The Interpreter’s house 5: Search engine comparison – Search Engine Comparison
Zhang Zihan S3463046
Before I came to RMIT I worked as a journalist for about two years and one of the most important skills for being a journalist is the mastery of search engine. I used to be proud of my search skills as a Chinese journalist, as Google is still semi-banned from visiting the Great Fire Wall invited by Dr Fang Bingxing and not much Chinese are used to use it.
“Site: XXX” is my favorite command for searching certain content within a specific website, while “XXX(target name).YYY(filetype)” is my favorite command especially for searching contact details! Because Chinese governmental officials and companies do not like putting their contact details directly on websites, but doc or pdf files which contain these information are always available. From my personal experience Google is better than any search engine in this.
Also, when I tried to search my name Zhang Zihan in English in Google, it put my Facebook page at the top of the page, while Duckduckgo put my LinkdIn at the top of the page. While when I tried to search my name in Chinese, 张紫函 in Google, most result turned out to be Chen Zihan, a Chinese actress who has same surname like me. Similar thing occurs to Duckduckgo, but Duckduckgo managed to put link to my Chinese social network page at the top of the results.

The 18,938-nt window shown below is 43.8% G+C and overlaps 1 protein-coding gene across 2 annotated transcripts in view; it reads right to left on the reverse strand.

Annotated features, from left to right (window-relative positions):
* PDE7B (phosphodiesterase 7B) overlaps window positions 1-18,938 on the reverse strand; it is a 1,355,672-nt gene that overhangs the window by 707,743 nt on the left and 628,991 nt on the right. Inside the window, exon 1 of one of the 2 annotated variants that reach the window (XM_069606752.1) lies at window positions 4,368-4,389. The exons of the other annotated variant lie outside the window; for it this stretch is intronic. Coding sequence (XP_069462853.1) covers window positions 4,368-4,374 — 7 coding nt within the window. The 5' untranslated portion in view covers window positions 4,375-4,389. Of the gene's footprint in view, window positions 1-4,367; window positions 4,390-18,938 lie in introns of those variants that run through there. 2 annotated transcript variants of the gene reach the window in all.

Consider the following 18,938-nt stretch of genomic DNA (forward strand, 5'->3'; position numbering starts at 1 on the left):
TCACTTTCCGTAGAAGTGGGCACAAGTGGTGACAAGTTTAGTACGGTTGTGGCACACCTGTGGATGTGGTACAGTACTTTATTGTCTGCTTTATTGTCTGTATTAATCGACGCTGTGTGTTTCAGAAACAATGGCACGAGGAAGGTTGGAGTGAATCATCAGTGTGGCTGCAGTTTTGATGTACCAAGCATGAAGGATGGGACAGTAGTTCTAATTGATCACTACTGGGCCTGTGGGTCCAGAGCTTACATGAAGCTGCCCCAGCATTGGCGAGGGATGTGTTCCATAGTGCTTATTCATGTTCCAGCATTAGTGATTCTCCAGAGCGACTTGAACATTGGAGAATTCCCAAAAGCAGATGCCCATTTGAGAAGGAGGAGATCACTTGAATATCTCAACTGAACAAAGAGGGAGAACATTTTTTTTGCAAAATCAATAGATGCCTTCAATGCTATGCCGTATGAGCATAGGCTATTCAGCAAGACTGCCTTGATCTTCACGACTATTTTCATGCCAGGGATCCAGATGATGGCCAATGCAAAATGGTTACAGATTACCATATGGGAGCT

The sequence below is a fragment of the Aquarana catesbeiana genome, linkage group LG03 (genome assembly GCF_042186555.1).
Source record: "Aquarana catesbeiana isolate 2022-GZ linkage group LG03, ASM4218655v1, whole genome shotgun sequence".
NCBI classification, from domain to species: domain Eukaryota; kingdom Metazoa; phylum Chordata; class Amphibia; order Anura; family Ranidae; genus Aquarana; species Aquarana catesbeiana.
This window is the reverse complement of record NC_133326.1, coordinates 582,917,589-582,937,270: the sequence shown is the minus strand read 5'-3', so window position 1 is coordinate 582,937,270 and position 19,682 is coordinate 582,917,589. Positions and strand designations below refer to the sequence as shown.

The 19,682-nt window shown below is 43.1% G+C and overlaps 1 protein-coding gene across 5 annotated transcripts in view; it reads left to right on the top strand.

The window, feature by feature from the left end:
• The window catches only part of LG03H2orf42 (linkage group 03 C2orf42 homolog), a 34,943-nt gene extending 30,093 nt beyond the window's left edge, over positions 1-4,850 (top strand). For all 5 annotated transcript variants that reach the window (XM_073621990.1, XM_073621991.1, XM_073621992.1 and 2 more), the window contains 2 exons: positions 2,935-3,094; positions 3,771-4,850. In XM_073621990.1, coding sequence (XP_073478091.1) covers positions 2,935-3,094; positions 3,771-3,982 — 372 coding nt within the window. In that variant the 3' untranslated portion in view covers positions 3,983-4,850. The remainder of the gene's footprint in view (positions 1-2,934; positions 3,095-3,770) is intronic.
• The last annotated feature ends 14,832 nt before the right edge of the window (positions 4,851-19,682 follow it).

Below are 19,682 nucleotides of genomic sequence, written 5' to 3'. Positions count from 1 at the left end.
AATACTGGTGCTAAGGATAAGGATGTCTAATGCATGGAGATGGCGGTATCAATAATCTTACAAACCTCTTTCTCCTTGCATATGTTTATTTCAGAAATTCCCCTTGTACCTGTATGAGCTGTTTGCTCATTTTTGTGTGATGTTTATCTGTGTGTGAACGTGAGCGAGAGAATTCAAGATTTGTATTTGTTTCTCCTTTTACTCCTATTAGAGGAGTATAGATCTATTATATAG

Instagrok is another thing I’ve never heard of before I came to Australia. Unlike other search engine, Instagrok not only provides search results but also analyzes and visualizes the connections among them.
As Instagrok itself claimed, this is especially helpful for teachers and students when doing academic research. But analyzing and visualizing also takes time, if you want to search something on Instagrok, usually you have to wait much longer time before the results come out. Also, unlike Google and Duckduckgo, Instagrok does not provide multi-language service, only English can be used.